By Graeme Perrow
I travelled with my wife and sons to Sault Ste. Marie, Ontario this past weekend for a family thing, which meant that I wasn't able to travel to Buffalo to see the Toronto Rock's victory over the Buffalo Bandits. I knew the game was being televised on TSN2, so I was hopeful that I would be able to watch it at the hotel. I checked in advance and the hotel did have free wifi, so worst case, the hotel doesn't get TSN2 but I'll be able to stream the game over the internet, right? Wrong.
When we arrived at the hotel, one of the first things I did was to check to see if they got TSN2. No such luck. We went about our family stuff and after dinner on Saturday, we returned to the hotel where I planned on firing up the ol' laptop to watch the game. I connected to nll.com, clicked "Watch Live" as I have done so many times this season, and waited in anticipation to see the score, since we had missed the first quarter. The game came up, I saw a score of 6-4 Rock, and a second later the screen went blank. A message came up saying something like "The content owner has blocked access from your current location, you LOSER", and it was then I remembered the whole blackout thing. When Rock games are televised on TSN or TSN2, they are generally blacked out in Canada on the NLL Network. I have never really paid much attention to this before, since I am at the home games, and I watch the away games on TV. This time, I'm over nine hours away from HSBC Arena and I can't watch on TV, so the internet is the only option.
I ended up "watching" the game by bringing up the boxscore from NLL.com and hitting Ctrl-R now and again to refresh it. This was less than satisfying so I tweeted NLL Commissioner George Daniel asking why. To his credit, he responded quickly. Here is our short conversation:
Mr. Daniel was absolutely right, they did publish the blackout in advance, I just didn't pay attention to it. And the fact that my hotel was a few hundred feet from the American border was irrelevant – they have to draw the line somewhere, and if you're on the wrong side of that line, too bad. (OK, so maybe I couldn't throw a rock from the hotel and hit Michigan. But if I walked down towards the water a little, I could definitely hit the cut-off man.) I suppose I could have driven across the border to Sault Michigan, found a Starbucks with free wifi, and watched the game from there.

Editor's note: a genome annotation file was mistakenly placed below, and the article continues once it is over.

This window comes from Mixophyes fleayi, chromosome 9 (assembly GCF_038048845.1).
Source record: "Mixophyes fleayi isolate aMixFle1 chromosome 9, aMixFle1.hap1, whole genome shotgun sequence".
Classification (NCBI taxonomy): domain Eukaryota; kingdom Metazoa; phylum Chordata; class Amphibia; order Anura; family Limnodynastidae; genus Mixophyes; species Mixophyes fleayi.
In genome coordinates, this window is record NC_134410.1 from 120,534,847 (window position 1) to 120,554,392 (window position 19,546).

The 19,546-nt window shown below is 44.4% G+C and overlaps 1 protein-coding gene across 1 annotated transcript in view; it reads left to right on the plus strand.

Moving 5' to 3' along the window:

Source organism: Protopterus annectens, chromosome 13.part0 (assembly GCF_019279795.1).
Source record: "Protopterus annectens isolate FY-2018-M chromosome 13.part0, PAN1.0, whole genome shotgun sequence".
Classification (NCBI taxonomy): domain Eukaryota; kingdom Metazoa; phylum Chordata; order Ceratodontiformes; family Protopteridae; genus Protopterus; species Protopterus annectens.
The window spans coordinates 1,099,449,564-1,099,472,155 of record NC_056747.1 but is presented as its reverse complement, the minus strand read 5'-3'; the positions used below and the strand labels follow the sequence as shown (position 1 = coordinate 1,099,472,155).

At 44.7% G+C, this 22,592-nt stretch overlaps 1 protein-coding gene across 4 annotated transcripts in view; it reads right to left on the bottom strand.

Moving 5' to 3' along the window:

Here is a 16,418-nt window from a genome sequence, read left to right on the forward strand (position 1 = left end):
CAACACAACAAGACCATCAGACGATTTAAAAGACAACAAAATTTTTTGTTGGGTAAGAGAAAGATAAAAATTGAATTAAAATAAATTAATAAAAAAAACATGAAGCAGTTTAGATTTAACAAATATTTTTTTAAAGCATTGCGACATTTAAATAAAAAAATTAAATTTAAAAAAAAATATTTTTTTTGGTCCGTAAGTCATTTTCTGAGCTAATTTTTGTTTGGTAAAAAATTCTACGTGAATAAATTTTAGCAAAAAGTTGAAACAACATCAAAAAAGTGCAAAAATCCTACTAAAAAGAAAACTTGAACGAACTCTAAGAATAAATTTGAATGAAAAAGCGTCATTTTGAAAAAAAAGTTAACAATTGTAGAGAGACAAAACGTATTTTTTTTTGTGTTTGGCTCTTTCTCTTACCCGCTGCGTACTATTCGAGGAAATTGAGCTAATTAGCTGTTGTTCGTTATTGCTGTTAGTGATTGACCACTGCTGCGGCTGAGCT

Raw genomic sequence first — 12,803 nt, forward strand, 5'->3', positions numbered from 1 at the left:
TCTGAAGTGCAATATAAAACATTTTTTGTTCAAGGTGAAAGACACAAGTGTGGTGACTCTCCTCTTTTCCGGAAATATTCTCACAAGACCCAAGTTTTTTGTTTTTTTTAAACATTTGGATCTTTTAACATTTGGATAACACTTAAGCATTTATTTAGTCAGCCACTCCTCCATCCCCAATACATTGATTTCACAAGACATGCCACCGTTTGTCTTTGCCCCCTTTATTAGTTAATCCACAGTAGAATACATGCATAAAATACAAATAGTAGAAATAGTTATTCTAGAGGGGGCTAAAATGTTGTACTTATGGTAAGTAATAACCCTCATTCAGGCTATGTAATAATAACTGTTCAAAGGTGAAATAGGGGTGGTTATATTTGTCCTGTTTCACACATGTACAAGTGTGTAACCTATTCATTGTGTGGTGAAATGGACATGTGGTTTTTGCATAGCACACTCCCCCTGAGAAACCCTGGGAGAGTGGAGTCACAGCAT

But Andrew McKay from The Laxist also chimed in, saying "IMO, shouldn't be blacking out game that's on an opt-in digital channel." But he quickly changed his mind: "actrually [sic] I take it back. Agreement makes sense because TSN does move games to main channel." I was a little disappointed that Andrew had pulled his support for my predicament, and we had the following exchange:
There it is. That's the thing that made me change my mind and see reason. The NLL must have negotiated a deal with TSN that says "All games televised will be blacked out in Canada. In return, the occasional game will be televised on TSN rather than TSN2." I believe that Rock owner Jamie Dawick paid TSN to televise Rock games during the regular season, so I don't know how the regular season blackouts worked. But I did confirm with Mr. Daniel (again, via twitter) that the Championship game rights were negotiated with the league, not the Rock. I would assume that deal included all the playoff series.
So yes, it sucked that I couldn't watch the Rock-Bandits game last weekend, especially since it sounds like it was a great game. (On the upside, I did get to visit the Canadian Bushplane Heritage Centre, which is much more interesting than it sounds.) But in the end, having lacrosse televised (even occasionally) on the most-watched sports network in Canada is worth a little inconvenience.